CAP Program in Indonesia

“Teaching & Awareness”

The ability of measures such as interdiction of bird trapping and smuggling, and the use of ecotourism to provide alternative means of support for former bird trappers, can have only a circumscribed impact on the conservation of endangered species of parrots , rather than a have a lasting and meaningful one. These measures do not get at the root causes of trapping and smuggling–either financial or social–and can only affect the ‘tip of the iceberg’ of the problem.

A much more meaningful approach would be to change the attitudes and economic conditions which culminate in bird trapping as an economic necessity which is socially acceptable. To do this, we must target not only the adults in the villages, but especially the children–the future generations– and get them directly involved. Such activism must be sought by means which are both enjoyable in the short term and conducive to a sense of worth and value in the long term.

Following the lead of Paul Butler and others, our program emphasizes the building of Conservation values through increasing Awareness and Pride, and is therefore called our CAP Program.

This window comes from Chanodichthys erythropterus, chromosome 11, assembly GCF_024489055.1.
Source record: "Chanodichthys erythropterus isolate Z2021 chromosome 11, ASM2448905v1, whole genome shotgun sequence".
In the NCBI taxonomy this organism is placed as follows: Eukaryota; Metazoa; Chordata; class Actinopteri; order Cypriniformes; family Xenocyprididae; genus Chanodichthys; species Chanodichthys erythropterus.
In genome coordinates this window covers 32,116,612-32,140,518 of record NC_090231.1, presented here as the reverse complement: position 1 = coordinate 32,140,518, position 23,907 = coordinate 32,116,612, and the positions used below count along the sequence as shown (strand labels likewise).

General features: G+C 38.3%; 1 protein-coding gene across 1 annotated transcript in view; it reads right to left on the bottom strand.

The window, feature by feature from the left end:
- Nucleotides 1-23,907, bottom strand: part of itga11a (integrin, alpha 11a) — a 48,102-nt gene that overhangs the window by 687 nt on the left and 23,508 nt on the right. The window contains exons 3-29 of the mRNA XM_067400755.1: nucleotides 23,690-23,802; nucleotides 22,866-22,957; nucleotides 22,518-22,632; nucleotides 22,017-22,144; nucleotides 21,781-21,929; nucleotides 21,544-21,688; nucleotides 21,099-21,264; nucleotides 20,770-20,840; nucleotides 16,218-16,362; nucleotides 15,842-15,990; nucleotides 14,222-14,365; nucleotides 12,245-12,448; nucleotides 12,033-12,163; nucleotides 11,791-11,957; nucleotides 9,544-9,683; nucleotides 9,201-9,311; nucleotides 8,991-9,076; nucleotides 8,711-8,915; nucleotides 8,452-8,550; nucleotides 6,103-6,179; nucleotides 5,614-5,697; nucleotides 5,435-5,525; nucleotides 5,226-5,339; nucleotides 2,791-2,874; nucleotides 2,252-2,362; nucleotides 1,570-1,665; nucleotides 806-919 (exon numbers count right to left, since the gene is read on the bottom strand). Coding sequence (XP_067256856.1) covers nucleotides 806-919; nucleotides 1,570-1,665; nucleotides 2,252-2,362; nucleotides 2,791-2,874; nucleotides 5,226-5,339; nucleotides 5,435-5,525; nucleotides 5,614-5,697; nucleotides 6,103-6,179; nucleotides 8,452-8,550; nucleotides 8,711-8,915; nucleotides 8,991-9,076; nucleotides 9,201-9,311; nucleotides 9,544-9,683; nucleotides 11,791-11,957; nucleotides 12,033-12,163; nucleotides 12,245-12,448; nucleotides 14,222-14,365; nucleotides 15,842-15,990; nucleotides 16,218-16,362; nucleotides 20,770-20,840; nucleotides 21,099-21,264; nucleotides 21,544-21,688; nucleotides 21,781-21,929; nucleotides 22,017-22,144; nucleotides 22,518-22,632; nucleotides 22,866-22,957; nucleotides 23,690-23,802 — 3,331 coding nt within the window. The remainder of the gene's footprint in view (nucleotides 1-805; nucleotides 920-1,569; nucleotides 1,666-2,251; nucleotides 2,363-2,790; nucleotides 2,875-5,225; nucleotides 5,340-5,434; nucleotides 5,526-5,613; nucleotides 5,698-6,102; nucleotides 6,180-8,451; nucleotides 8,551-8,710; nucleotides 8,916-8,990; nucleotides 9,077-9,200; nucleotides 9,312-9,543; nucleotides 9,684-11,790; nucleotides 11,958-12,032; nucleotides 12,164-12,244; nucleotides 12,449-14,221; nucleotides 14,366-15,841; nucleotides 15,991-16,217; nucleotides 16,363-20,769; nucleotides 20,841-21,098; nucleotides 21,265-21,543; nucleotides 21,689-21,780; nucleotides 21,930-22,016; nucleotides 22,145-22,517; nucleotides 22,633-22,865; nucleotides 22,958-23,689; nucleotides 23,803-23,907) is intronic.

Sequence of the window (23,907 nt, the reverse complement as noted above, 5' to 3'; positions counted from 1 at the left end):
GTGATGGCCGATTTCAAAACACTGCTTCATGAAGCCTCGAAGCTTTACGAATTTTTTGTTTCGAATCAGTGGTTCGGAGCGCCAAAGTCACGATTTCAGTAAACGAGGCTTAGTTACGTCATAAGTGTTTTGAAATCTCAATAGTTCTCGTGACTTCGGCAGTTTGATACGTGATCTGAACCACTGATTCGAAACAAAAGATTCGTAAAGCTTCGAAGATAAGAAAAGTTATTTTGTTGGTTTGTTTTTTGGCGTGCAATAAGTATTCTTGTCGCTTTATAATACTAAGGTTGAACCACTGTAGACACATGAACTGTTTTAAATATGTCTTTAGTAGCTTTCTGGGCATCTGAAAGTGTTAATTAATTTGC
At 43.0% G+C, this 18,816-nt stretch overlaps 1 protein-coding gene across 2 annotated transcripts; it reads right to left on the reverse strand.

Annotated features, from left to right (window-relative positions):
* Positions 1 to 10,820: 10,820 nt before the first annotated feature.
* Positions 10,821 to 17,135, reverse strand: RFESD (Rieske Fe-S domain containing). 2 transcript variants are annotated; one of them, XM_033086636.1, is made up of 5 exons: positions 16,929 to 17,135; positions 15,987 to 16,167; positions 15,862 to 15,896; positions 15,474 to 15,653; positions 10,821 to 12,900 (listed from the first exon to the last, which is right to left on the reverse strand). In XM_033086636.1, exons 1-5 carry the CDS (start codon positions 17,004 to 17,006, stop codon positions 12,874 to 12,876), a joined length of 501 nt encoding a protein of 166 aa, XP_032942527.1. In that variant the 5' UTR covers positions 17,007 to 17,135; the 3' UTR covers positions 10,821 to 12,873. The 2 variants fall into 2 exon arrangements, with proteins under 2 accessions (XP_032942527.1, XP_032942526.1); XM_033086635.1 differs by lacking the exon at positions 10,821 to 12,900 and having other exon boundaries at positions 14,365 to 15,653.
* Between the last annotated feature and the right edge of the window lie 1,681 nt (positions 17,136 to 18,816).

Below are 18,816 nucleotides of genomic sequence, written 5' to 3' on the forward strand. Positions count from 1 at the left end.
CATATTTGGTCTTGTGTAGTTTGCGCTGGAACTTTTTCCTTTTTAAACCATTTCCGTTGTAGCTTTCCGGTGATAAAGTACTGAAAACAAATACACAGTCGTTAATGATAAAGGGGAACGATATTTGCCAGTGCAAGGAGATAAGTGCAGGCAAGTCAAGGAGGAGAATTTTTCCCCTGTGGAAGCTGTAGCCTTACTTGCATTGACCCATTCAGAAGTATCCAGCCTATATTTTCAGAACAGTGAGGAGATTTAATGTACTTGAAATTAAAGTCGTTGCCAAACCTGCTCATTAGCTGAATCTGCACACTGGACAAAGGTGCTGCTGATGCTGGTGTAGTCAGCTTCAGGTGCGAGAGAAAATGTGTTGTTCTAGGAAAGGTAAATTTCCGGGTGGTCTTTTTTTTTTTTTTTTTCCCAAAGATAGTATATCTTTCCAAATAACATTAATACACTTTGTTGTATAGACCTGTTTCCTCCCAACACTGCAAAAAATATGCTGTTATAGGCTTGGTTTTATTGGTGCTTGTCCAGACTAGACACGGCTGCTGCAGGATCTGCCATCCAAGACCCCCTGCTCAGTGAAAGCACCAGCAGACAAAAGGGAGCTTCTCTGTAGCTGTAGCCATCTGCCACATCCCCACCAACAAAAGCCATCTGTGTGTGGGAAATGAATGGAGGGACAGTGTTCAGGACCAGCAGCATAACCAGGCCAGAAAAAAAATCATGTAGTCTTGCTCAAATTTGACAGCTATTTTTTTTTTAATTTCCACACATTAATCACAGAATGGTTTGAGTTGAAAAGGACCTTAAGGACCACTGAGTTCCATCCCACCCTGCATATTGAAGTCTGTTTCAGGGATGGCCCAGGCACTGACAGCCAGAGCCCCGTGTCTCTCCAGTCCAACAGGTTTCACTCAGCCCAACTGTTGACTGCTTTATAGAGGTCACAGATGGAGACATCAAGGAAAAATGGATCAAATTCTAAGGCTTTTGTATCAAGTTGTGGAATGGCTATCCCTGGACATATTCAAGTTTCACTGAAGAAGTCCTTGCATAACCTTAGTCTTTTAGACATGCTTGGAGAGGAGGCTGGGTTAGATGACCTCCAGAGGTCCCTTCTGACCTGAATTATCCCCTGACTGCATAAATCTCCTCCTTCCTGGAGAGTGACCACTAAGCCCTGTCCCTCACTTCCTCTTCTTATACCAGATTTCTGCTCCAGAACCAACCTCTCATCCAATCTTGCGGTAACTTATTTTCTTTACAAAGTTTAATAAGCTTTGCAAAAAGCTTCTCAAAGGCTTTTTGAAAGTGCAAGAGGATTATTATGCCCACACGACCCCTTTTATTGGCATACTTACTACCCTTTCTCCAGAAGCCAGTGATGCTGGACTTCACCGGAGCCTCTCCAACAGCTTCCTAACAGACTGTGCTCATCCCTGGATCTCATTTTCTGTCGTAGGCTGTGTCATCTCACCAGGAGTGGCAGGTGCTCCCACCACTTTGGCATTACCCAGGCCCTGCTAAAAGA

The program will increase “Awareness” of the fundamental types and nature of parrots involved; the inhumane effects of trapping and the wild bird trade and, more importantly its lasting and detrimental effects upon a natural gift (and resource) which is localized to their small region alone. The lack of sustainability of bird trapping is also underscored.​

It will link “Awareness” to “Pride” through a series of steps designed to familiarize the people (and especially the children) of Maluku with the image of its unique endemic parrots (using the Salmon-crested cockatoo as ‘flagship’ species).

These measures will range from some we have already employed on a small scale (e.g., t-shirts, a coloring book featuring cockatoos) to posters; city and highway signs; drawing contests; murals; puppet shows; songs; radio and TV presentations and the like. It will also include trips to the Kembali Bebas Rehabilitation Center to see the birds there, and witness the releases of birds back into the wild (as occurred in March of 2006).

The program will be carried out not only in Maluku, in the Eastern half of the archipelago (where the parrot trapping occurs) but also in the much more affluent urban areas of the Western archipelago (such as Jakarta), where many of the wild birds end up in the abysmal bird markets, or in the homes of the rich and powerful.

To more effectively carry out the latter, in 2007 a new entity was established for IPP in Indonesia called a perkumpulan. A perkumpulan is similar to what is called in the U.S. a NGO (non-governmental organization), but with a stronger flavor of a grass-roots society. The Board of Directors is comprised of three members from IPP, plus two from Indonesia: Dudi Nandika and Dwi Agustina (see “The Family“).

The Work